In Dransfield v. Citizens Cas. Co., supra, the New Jersey court stressed the above factors, but also emphasized that under the Insurance Code, a cause of action was given the plaintiff against the insurer if execution was returned unsatisfied against the insured. In allowing the injured party to proceed against the insurance carrier despite a decree that the insurance policy was void, the court said (p 306):

"In statutory intendment there is not the privity between the named assured and the injured person essential to render the decree conclusive against the latter on the issue of fraud. The proceeding in equity eventuating in the decree now invoked was had after the plaintiff suffered the injury for which he recovered judgment. Plaintiff then had under the statute an interest in the subject matter which precludes the operation of the principle of privity and renders the decree inoperative as to him for want of jurisdiction of the person. . . . The policy of the act would not be served by a rule that would make plaintiff privy to the decree and deny him the right to litigate the issue of fraud raised in bar of the direct action thus afforded where the assured is proof against execution."

Illinois has a similar statute in section 388 of the Insurance Code, Ill Rev Stats, c 73, § 1000 (1963), and has expressed the same views with respect to public policy which led other states to hold that the injured plaintiff in the underlying tort action has an interest which cannot be cut off by an action to which he is not a party. Thus, in Scott v. Freeport Motor Cas. Co., 392 Ill. 332, 64 N.E.2d 542, the court said (p 346):

"Under the policy, the possibility of the insured becoming a beneficiary was always present. That was within the terms of the contract. But the statutory provision incorporated into the contract brought within the terms of the policy another class of beneficiaries. It was uncertain as to who it might be until an accident happened, the circumstances of which were within the policy. When the event occurred, legal responsibility attached to the insured and the identity of the third-party beneficiary became known. The time and place were fixed by the happening of the accident. From the occurrence of such accident until the injured party reduced his claim against the insured to judgment, he was at least a potential beneficiary under the policy with certain fixed rights upon which he could sue the company whenever he obtained a judgment against the insured. It would be an injustice to such injured party if the law would permit the acts of the insured occurring after the accident to defeat the policy. The statute is a declaration of public policy and its purpose is to benefit the public who are injured by the negligent operation of an automobile which is described in the policy. Any other application of the law would permit an insured, acting alone as in this case, or in conjunction with the insurer, to defeat the purposes for which the statute was enacted."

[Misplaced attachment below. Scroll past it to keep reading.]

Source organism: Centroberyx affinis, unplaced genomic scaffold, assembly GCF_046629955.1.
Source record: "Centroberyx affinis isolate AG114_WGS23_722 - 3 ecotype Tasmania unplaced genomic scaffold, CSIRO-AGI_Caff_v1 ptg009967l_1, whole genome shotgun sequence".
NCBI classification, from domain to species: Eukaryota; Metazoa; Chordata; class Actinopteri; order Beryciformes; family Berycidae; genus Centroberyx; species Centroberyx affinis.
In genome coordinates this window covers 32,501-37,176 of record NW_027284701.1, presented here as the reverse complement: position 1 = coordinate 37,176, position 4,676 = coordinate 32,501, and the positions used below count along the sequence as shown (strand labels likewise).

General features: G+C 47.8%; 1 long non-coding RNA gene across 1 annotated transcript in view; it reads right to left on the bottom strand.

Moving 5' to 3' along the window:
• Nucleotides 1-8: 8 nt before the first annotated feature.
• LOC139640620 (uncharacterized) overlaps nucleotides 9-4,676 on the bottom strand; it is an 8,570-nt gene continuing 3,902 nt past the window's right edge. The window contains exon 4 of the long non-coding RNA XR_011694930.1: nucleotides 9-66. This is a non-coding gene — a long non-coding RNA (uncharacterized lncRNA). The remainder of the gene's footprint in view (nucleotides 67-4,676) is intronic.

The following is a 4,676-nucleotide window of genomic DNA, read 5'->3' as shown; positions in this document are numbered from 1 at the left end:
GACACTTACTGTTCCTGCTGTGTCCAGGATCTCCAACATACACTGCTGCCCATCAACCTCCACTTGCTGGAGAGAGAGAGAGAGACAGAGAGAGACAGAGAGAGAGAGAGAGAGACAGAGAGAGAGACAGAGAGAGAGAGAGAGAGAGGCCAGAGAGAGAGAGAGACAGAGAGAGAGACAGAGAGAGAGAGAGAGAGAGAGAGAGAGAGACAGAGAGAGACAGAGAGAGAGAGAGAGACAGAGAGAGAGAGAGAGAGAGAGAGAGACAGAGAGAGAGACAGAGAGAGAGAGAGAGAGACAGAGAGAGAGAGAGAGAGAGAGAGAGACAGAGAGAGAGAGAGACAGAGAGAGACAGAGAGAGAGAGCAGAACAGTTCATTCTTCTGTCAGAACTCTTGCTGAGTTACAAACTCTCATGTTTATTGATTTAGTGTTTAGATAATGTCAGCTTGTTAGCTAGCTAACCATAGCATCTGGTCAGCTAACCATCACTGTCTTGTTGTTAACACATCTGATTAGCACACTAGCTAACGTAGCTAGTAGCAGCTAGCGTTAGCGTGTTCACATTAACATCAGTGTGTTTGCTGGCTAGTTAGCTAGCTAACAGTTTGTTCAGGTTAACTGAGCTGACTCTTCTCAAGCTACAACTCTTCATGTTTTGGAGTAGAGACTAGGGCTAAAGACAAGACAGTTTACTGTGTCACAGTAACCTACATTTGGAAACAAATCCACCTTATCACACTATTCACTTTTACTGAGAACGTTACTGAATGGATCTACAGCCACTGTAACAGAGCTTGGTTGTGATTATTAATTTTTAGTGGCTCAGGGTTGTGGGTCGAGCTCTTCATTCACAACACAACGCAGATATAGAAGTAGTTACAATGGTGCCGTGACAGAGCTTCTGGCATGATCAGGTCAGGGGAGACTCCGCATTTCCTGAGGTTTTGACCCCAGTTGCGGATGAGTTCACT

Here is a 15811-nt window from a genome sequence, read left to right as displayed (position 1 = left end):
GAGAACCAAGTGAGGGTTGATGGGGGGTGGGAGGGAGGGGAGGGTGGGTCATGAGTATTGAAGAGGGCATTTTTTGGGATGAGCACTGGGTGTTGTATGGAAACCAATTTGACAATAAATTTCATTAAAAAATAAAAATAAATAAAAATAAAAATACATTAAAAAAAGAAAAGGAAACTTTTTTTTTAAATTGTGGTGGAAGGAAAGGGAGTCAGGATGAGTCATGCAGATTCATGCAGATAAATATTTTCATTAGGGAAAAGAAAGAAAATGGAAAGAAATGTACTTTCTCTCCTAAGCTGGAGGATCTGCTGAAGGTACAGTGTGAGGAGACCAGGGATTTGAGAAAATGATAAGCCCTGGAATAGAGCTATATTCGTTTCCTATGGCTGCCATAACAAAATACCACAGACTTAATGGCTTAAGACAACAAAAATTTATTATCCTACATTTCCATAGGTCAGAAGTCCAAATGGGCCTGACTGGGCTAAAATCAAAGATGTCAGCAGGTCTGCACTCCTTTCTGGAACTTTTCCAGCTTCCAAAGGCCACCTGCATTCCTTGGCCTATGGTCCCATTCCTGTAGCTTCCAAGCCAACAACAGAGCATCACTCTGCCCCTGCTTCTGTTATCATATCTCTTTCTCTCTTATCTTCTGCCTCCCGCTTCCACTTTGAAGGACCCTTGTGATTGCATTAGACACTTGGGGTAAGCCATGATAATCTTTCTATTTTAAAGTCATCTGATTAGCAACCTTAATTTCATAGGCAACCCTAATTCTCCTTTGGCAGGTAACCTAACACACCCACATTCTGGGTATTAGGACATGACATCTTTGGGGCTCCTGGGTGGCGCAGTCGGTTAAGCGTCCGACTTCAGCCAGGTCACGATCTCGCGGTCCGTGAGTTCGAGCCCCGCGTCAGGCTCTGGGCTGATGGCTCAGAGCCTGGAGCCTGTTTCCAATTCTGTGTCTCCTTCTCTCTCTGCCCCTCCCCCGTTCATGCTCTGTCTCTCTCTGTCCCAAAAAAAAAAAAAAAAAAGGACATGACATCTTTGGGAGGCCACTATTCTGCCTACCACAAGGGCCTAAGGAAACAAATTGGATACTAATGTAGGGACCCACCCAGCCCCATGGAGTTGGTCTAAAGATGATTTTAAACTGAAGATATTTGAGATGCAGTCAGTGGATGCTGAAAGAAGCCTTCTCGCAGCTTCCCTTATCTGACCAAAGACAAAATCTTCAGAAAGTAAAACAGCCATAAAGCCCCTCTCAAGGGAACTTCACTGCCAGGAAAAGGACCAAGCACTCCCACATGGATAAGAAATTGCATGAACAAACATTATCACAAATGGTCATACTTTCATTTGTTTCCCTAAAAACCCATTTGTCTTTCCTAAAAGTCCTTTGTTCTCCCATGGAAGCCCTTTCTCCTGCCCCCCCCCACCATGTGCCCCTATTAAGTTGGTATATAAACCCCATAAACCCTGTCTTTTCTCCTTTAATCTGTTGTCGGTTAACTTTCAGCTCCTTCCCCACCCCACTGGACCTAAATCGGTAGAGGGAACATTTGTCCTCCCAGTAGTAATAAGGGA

The court, after noting that similar conclusions had been reached in Pennsylvania, Oregon, Washington and New York, quoted with approval the following language from Spann v. Commercial Standard Ins. Co., supra, relied on by the Circuit Court of Appeals in New Amsterdam Cas. Co. v. Murray, supra, (p 347):

"The rights of the injured party arise, however, immediately upon the happening of the accident. . . . This right, arising from contract, cannot be destroyed by an attempted subsequent cancellation, release, or compromise by the insured and insurer. . . . A contrary rule allowing the insured and insurer to destroy the claim of the injured would render the right of little value."

Alabama courts have held that in a declaratory judgment action brought by the insurance company to discharge it from liability, the personal injury plaintiffs are necessary parties. State Farm Mut. Auto Ins. Co. v. Sharpton, 66 So.2d 915 (Ala 1953); American Auto Ins. Co. v. English, 94 So.2d 397 (Ala 1957). The question was one of venue rather than of jurisdiction, but involved the determination of whether ...